We then set off towards the northwest corner of Bali, to Pemuteran. We passed by lots of cloves drying on the roadside and you could really smell them in the air. Along the way we stopped at some hot springs.
They were quite neat with 3 different pools, each with water cascading from spouts at different heights. Hot springs at 35 degrees weren’t terribly alluring so I joined the other shade seekers and got a bottle of iced tea. I kept an eye on belongings and took photos while the others went in.
We arrived at our hotel in Pemuteran and after checking in, had a quick lunch. Shortly after that, we were down at the beach, ready to go snorkeling. The offshore coral reefs had been destroyed by warm El Niņo waters and dynamite fishing. The reefs have now started re-growing, but you can still see lots of empty patches. Several of the local dive shops piloted a program where they run low current electric pulses through the coral.
This has helped it to re-grow 4-5 times faster than if left alone. We headed out and were soon spotting colourful fish and corals. I particularly liked the Picasso triggerfish, the Moorish idol, and any bright blue and yellow fish. There were so many different fish and we felt like we were swimming in an aquarium! We snorkeled for an hour and a half or so before the sun started to set and it got too dark.
We woke up and had an early breakfast with excellent fresh juice. By 8:15 we were down at the Reef Seen dive shop, ready to go out to Menjangan island for the day.
The snorkeling was supposed to be great and we were heading out for a day trip. The boat ride to the island took about one hour – we were able to sit out front for the first bit since it was quite calm, but once it got choppy we had to move inside or be soaked.
We arrived at our first spot and got into the water off the back of the boat. There were 7 of us plus our guide who was mostly there to make sure we all stayed together and got back on the right boat. We were only in a few metres of water so you could see right to the bottom without diving down. The corals were spectacular and much more impressive than in Pemuteran. There were lots of different types, sizes and colours with fish darting in and around them. The fish were also incredible with more variety. We swam for just under an hour, drifting, until our boat met back up with us.
We moved to a new spot and before heading back in we had nasi campur for lunch - white rice with an assortment of sides.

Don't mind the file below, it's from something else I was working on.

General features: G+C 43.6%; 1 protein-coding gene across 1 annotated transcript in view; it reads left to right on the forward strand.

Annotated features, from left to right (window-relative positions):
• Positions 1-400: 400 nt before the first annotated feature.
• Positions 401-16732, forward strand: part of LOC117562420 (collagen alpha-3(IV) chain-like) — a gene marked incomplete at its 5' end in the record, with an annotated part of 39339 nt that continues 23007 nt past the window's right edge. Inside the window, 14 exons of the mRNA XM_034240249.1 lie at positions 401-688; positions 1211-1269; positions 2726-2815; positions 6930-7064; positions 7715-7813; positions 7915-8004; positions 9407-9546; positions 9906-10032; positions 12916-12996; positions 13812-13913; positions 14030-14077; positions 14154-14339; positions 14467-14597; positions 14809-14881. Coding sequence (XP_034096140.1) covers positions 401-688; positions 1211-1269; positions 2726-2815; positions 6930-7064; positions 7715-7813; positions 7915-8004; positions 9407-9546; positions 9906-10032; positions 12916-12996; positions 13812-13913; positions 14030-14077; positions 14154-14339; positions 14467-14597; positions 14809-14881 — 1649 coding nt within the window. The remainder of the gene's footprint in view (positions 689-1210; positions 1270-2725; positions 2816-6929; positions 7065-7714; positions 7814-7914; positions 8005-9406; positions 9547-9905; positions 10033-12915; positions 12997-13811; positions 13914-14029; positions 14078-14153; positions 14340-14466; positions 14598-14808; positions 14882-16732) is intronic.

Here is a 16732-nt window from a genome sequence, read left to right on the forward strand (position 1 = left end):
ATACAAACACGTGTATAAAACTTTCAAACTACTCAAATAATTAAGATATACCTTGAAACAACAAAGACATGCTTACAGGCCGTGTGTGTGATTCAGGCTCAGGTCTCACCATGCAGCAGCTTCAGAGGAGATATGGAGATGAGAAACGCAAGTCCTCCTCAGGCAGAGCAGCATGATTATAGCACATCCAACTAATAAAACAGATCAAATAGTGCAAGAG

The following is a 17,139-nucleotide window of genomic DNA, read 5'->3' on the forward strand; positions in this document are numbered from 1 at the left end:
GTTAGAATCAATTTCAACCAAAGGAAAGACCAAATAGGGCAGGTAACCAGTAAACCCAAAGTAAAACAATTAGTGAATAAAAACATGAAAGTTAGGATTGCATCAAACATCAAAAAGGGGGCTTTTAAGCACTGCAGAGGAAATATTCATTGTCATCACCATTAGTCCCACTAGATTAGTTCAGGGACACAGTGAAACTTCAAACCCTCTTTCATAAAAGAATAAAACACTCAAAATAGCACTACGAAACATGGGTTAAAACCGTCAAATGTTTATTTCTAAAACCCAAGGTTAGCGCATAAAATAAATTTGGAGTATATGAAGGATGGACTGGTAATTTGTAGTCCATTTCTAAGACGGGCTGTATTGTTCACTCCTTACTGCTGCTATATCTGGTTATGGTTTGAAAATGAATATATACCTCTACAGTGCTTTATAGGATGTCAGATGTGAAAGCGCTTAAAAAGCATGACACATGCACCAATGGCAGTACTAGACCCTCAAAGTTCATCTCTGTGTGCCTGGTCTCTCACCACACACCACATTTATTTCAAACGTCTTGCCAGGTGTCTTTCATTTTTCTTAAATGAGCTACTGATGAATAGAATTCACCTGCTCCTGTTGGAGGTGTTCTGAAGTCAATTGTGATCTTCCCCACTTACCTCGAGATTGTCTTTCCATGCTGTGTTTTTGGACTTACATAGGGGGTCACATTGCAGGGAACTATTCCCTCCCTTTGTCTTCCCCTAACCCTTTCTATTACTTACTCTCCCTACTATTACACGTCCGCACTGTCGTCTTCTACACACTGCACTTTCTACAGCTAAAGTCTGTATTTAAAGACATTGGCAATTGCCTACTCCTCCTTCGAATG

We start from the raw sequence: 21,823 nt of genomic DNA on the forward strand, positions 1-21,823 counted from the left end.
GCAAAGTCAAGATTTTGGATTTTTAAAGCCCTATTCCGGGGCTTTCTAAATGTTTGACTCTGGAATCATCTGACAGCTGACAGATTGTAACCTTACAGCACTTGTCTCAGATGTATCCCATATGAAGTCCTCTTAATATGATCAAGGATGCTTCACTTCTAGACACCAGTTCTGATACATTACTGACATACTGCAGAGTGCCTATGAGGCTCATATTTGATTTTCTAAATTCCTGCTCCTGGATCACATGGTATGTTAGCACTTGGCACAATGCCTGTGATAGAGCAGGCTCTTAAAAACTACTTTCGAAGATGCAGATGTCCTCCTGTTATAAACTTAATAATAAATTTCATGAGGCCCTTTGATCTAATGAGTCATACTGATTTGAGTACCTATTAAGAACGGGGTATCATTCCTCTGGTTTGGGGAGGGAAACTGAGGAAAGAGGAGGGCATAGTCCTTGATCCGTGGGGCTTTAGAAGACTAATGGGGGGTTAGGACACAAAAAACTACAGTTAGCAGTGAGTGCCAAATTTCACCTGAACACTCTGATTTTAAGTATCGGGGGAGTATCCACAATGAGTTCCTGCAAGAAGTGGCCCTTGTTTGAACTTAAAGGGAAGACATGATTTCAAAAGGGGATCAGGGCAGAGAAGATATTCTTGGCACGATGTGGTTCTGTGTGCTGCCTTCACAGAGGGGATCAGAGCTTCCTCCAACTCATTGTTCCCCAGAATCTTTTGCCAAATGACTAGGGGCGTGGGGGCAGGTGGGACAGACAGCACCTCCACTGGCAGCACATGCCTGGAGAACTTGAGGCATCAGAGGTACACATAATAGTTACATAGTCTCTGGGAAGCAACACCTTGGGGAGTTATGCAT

Unfortunately, it was too spicy for me to enjoy so I only ate a bit, plus some bananas to tide me over. We went back in the water, this time out a bit deeper. We were higher above the corals than we had been before, so it was good to be able to dive down to see them better. I was much too buoyant in the saltier water and could dive down and return to the surface feet first – right back the way I had dove in! I had borrowed a weight belt which had a 1 kg weight on it and that helped a lot. This time we were snorkeling along the reef where the reef top dropped off into a wall. This meant that we got to see some of the larger fish that like the deeper waters as well as the little ones. We even got to see brown clownfish playing in an anemone! Every once in a while we could see scuba divers or their bubbles coming up from the wall below.
The snorkeling was fantastic and we were so glad to have gone out for the day.
We were back in Pemuteran by 3 pm and Nalini and Shankar met us at the beach. They aren’t strong swimmers so wanted to go out with us and brought their lifejackets with them. They rented one snorkel set to share and Nalini went out with Anoop first. Anoop took her around to some of the shallower areas and she got to see quite a few fish and corals. Afterwards, Shankar decided to try it out so Anoop took him out for a bit as well.
For dinner we decided to try a different restaurant than the one where we were staying so we set off down the road to check out some menus.
We found one that looked good and settled in for some tasty fish. For dessert, we thought we would try the banana splits. It started out well – they went to a tree a few metres away and picked 4 bananas right off the tree. That was the best part because when they brought it out, they had cut the banana into 4 and put the slices on a plate. In the middle of the 4 slices, they had put ice cream that was like the stuff found in the cheap cups with the wooden stick back home. Definitely not delicious! The banana was tasty though and we had a good chuckle.
We set off to a nearby coffee plantation to try the famous local luwak coffee. Luwak coffee comes from the luwak animal which eats the pulp from the coffee bean, but doesn't chew the bean. The beans ferment in its stomach for 24 hours before being left as droppings. The droppings are collected, washed and cleaned, and then roasted. It is very expensive – 100g was going for $25! We got to see the animals, coffee trees and beans in their various stages. We enjoyed our walk through their garden and Anoop tried climbing their bamboo ladder. It was amazing to see how tall the ladders were. We sat on the terrace and they ordered 2 cups of coffee. Since I am not a fan of black coffee, I opted out, but Anoop tried it and said it was quite smooth.